Many readers of criminal law blog posts might reasonably believe that Colorado law enforcers become active in a given case only after they have formally filed criminal charges.
That is certainly what police officers and investigative teams want suspects to believe.
It is a common misassumption, though. In fact, those parties are invariably busy from the first moment they cast attention on an alleged offender. One online legal source duly stresses that point, underscoring the protection of an individual’s rights during a criminal probe. It states that police officers “are trained to get the information they need out of you whenever they can.”
That means this: If you’re an alleged suspect willing to talk to investigators immediately following an initial contact out of fear or a spirit of cooperation, they are more than willing to listen.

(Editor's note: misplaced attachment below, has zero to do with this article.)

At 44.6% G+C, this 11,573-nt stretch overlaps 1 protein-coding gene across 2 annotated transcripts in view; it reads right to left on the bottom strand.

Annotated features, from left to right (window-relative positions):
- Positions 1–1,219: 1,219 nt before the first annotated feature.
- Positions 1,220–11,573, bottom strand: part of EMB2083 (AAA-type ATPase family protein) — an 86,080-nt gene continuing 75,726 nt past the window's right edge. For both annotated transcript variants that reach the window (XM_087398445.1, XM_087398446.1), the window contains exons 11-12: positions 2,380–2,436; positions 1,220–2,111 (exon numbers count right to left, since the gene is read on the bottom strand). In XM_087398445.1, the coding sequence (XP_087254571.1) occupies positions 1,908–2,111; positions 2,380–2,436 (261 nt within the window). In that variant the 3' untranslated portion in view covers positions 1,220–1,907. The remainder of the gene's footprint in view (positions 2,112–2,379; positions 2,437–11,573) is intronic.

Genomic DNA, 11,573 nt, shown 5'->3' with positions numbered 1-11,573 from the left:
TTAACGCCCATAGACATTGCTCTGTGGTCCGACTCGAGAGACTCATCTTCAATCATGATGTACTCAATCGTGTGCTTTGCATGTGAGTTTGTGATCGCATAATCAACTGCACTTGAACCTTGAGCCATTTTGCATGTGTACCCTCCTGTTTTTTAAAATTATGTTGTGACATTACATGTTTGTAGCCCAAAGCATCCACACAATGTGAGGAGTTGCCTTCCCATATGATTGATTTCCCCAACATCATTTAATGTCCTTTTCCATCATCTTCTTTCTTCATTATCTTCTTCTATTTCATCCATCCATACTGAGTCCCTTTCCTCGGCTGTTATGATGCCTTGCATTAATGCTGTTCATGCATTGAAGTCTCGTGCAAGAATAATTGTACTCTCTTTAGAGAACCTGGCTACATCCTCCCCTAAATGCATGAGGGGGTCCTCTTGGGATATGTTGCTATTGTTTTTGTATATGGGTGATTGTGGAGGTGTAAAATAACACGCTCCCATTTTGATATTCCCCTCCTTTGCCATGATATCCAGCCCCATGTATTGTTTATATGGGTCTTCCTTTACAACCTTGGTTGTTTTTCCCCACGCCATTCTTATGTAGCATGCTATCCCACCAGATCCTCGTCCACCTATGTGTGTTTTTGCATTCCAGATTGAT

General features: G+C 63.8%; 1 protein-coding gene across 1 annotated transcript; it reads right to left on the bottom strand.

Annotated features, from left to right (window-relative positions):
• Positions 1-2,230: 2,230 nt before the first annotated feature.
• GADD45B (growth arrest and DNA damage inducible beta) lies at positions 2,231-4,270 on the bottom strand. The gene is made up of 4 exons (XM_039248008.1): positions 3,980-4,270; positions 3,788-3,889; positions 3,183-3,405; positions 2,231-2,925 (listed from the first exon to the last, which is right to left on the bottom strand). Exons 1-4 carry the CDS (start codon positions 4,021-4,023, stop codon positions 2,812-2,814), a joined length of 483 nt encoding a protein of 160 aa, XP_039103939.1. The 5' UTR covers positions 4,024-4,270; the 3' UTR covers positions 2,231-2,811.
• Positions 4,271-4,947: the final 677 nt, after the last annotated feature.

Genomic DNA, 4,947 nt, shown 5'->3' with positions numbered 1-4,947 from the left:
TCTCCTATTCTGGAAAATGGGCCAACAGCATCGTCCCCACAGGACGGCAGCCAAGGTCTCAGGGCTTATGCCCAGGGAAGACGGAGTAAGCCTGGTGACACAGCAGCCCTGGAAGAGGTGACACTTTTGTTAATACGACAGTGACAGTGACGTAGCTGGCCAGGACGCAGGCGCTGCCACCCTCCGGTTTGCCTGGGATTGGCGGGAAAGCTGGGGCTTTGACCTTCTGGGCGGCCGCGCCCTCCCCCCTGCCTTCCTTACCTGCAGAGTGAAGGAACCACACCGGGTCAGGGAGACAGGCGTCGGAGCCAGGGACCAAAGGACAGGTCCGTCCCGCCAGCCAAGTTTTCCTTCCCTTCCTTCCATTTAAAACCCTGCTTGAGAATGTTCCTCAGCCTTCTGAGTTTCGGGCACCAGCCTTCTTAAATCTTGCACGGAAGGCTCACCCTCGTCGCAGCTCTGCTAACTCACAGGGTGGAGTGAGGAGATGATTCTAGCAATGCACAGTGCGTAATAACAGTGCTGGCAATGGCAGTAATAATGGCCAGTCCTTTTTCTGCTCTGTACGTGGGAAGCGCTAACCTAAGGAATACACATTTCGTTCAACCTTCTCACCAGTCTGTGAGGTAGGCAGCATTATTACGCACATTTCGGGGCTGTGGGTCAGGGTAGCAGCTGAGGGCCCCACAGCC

Especially if you make no demands to speak with an attorney.
The bottom-line surrounding pre-charging activities and questioning is that policy will seek to extract every incriminating piece of evidence that they can from a suspect before filing any charges. That goal can be optimally promoted when proven attorney input is absent.
Many Colorado residents targeted in criminal probes don’t readily appreciate that in a timely way. They talk freely instead, to their ultimate detriment.
That result is neither imminent nor assured. An investigated individual can lawfully demand to speak with legal counsel at the earliest phase of a criminal probe.
“Hiring an attorney during a criminal investigation doesn’t make you guilty,” states the above-cited legal source. “It makes you smart.”